The Hungarian OTP Bank, a Turkish bank, but also businessman Miodrag Kostic, who already owns two banks in Serbia, are interested in purchasing Komercijalna Banka, Novosti reported in its Saturday, November 11, issue.
The story about the sale of this local bank, in which the state has a considerable share of 41.7%, gained traction in the past days when one of the shareholders, the European Bank for Reconstruction and Development, announced that the privatization of Komercijalna Banka
“will take place soon”, Novosti reports.
Immediately afterwards, Prime Minister Ana Brnabic confirmed that there were talks with the co-owners EBRD (24.4%) and IFC (10%) and that the privatization process would have to start before the end of the year.
If not, the state will have to pay EUR 252 million to these shareholders as per the agreement from 2006. At the time, Komercijalna Banka received a capital increase of EUR 70 million by EBRD. With the onset of the world economic crisis, the bank’s shares was bought by IFC, as a part of the World Bank (EUR 40 million), the German DEG fund (EUR 20 million) and the Swedish Swedfund (EUR 10 million), whereas EBRD made another capital increase in the bank, with EUR 50 million this time.
The privatization was put aside to wait for “better days”.
The amount of EUR 252 million is certainly higher than the sum these financial institutions have invested in Komercijalna Banka so far. The question remains, however, how much a potential purchaser would give for the bank, which is currently worth RSD 30.69 billion (EUR 258 million) in the stock market. The price of one share stands at RSD 1,825.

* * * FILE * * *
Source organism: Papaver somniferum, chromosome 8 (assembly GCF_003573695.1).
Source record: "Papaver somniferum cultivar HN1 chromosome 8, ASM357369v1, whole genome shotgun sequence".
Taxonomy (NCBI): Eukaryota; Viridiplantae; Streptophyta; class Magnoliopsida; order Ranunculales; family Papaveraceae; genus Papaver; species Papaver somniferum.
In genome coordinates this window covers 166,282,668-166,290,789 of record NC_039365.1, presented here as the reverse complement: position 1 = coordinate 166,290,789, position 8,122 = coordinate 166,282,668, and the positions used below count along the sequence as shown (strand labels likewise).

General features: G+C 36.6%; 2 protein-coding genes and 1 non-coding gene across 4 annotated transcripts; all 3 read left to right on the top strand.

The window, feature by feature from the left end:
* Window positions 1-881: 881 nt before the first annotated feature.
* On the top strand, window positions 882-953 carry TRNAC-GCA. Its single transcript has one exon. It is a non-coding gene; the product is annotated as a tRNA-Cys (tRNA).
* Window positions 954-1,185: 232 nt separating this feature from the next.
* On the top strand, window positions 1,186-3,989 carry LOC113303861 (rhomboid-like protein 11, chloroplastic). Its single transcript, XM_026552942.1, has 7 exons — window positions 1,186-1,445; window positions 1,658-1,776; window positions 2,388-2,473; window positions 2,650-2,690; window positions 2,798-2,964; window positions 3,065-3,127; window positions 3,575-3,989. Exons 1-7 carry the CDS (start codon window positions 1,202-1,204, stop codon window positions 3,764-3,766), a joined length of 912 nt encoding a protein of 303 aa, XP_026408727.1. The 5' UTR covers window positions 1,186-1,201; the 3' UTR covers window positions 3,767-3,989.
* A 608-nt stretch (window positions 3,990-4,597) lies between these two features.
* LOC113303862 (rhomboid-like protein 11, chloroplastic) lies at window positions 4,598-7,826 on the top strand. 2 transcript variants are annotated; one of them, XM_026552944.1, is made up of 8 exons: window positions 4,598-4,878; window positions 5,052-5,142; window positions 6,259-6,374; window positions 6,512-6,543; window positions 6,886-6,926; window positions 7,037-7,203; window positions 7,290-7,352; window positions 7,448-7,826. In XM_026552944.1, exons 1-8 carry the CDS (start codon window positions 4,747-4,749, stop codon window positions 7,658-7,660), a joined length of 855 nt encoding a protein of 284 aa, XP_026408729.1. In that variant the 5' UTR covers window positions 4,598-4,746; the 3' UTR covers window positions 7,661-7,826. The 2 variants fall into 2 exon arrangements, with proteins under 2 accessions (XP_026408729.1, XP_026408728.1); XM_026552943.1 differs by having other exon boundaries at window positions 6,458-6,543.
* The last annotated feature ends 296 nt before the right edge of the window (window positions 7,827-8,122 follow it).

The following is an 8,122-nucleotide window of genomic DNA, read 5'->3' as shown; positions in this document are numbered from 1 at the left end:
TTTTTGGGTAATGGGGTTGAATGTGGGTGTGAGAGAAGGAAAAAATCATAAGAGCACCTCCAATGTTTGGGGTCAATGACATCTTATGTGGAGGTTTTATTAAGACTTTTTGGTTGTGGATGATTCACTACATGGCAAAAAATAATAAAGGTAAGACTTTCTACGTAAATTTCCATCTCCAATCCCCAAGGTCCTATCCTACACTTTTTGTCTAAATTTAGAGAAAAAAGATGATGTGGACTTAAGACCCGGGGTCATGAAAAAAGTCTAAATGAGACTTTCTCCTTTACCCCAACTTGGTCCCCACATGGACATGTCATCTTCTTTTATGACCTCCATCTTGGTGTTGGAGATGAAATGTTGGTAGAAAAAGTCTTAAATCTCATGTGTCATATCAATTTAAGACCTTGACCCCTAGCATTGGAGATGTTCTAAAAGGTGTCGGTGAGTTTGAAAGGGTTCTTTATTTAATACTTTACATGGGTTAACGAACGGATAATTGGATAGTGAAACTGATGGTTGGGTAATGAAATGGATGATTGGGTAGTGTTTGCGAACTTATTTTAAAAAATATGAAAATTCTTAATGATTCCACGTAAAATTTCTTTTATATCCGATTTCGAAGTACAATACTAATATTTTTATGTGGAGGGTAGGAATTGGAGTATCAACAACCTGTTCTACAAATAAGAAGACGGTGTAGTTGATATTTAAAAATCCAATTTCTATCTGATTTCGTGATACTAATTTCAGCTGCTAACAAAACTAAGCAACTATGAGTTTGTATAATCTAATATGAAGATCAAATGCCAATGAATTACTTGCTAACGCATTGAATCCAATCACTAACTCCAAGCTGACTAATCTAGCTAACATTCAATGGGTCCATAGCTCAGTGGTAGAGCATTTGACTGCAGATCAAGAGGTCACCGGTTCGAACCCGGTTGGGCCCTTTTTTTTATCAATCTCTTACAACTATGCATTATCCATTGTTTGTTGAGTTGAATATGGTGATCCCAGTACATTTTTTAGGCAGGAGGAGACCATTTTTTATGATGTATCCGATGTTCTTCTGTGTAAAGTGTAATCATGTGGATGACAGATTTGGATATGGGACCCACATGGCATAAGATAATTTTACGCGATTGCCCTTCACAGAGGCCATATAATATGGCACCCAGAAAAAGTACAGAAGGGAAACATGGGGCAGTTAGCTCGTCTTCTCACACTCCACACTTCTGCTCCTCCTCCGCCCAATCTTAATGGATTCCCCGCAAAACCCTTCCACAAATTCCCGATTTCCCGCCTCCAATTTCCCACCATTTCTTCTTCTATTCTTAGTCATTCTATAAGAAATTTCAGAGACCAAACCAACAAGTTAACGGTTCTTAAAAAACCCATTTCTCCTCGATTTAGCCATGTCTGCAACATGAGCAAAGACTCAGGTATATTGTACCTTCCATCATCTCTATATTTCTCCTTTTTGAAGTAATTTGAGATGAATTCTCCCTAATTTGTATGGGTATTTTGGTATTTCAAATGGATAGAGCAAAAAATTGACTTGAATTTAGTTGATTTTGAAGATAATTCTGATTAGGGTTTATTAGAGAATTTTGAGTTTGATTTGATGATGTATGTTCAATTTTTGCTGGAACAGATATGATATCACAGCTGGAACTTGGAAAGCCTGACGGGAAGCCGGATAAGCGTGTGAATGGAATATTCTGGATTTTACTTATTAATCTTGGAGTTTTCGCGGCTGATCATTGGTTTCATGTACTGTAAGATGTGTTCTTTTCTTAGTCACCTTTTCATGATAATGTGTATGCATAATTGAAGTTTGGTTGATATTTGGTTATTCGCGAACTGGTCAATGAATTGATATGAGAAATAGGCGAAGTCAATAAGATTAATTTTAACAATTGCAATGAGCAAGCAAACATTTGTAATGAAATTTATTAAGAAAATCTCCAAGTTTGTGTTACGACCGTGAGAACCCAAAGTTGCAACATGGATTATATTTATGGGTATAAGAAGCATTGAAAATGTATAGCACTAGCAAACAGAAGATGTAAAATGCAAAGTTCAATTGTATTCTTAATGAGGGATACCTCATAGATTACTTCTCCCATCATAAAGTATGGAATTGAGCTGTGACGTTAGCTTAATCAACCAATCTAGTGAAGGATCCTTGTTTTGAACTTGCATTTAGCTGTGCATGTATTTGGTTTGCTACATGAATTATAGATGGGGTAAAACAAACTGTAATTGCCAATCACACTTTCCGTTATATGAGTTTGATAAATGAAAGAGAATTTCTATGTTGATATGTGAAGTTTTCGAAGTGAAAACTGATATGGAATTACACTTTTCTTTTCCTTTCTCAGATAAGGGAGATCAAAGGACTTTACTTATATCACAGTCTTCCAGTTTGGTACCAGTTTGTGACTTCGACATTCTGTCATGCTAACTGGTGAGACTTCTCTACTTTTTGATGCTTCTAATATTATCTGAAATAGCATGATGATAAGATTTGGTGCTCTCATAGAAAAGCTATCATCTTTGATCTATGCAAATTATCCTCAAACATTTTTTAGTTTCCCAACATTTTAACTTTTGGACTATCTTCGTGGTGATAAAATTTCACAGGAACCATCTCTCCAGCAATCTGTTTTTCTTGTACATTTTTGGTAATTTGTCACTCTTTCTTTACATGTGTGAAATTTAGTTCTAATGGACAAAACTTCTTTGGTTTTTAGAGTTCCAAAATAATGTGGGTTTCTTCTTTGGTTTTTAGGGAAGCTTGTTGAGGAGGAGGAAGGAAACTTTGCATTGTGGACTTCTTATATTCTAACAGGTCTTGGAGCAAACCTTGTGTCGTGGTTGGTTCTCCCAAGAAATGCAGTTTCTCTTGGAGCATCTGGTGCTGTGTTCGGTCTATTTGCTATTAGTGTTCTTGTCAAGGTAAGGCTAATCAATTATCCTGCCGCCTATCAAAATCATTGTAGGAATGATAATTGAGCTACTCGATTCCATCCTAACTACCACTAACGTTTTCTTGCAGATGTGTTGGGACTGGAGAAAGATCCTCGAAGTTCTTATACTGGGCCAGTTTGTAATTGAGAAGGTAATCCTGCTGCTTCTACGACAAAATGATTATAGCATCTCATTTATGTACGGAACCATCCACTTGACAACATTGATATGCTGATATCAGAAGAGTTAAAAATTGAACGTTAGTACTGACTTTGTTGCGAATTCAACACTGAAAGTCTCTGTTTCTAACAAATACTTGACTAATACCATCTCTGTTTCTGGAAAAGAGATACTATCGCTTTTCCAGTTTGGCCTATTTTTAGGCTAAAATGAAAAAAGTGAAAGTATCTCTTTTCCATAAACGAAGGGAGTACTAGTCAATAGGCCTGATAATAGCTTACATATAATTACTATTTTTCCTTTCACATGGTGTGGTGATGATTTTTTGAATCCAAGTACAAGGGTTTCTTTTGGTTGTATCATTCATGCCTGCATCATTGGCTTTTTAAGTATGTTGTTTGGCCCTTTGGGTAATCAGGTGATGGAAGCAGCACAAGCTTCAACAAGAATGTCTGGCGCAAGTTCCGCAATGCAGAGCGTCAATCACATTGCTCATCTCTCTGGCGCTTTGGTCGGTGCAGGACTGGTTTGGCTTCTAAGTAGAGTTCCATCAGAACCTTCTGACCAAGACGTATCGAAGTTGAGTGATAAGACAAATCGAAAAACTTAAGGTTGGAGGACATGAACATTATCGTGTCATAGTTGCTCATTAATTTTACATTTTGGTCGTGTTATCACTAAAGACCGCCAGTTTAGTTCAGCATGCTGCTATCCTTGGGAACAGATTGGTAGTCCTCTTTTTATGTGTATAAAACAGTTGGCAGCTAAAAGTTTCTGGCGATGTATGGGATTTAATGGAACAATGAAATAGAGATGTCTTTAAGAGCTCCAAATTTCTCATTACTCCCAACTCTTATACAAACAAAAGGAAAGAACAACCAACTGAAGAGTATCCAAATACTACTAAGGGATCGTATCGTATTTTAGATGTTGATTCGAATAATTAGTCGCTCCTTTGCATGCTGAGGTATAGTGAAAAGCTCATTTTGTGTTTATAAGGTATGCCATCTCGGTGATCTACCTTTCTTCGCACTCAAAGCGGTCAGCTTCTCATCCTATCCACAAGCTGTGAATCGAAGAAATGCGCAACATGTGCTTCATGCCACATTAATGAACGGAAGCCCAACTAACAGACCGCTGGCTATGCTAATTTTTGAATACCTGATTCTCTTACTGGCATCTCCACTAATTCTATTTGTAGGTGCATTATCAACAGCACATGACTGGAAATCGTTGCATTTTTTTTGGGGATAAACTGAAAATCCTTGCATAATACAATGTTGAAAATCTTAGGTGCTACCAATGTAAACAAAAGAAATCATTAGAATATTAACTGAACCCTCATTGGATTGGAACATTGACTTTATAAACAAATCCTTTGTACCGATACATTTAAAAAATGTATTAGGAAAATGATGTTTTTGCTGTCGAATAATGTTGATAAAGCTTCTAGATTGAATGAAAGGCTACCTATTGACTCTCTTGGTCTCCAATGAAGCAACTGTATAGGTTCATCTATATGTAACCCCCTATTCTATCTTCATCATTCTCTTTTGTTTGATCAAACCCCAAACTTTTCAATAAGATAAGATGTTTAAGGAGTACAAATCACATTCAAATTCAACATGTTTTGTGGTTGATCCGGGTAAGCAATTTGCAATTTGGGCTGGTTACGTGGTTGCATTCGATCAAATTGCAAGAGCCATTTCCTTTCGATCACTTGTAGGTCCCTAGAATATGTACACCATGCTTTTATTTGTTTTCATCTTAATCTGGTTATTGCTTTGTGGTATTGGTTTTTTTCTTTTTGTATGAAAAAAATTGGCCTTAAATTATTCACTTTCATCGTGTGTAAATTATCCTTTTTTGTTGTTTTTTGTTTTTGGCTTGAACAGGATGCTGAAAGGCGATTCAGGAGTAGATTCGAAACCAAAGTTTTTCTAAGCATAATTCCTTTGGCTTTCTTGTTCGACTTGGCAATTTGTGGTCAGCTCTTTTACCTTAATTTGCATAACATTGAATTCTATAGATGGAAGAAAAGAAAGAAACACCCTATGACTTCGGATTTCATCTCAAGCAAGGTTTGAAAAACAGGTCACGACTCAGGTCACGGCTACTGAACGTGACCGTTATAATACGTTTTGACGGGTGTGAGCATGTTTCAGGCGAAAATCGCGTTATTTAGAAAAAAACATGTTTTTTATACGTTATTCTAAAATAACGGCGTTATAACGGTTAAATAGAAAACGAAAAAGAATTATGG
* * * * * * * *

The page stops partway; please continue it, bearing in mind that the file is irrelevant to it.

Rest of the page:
Still, seeing how this is a profitable bank, the amount is expected to be even greater.
The privatization consultant, the investment company Nomura International London, which was chosen to perform this job back in 2015, is also expected to propose a model of privatization.
KOMERCIJALNA: Unchecked information harmful
Komercijalna Banka released a public statement on Saturday, claiming that “it shares the position of the National Bank of Serbia that responsible conduct should be imperative for everyone – from the NBS, through other state institutions, and especially media, and that tendentious actualization of information from the past which have no relation to current events could bring into question the trust in the stability of the entirety of the financial system. Therefore, incomplete and imprecise information, and especially unchecked information, are harmful for everyone”.
The bank points out in its statement that it has realized record results in this year – a profit of EUR 48 million in the first 9 months, which is considerably higher than planned; that it is a long-term leader looking by foreign exchange savings, amounting to a total of EUR 1.6 billion, with over a million clients; that it is the second bank in the local market looking by its assets and that it takes up around 12% of the banking market in Serbia.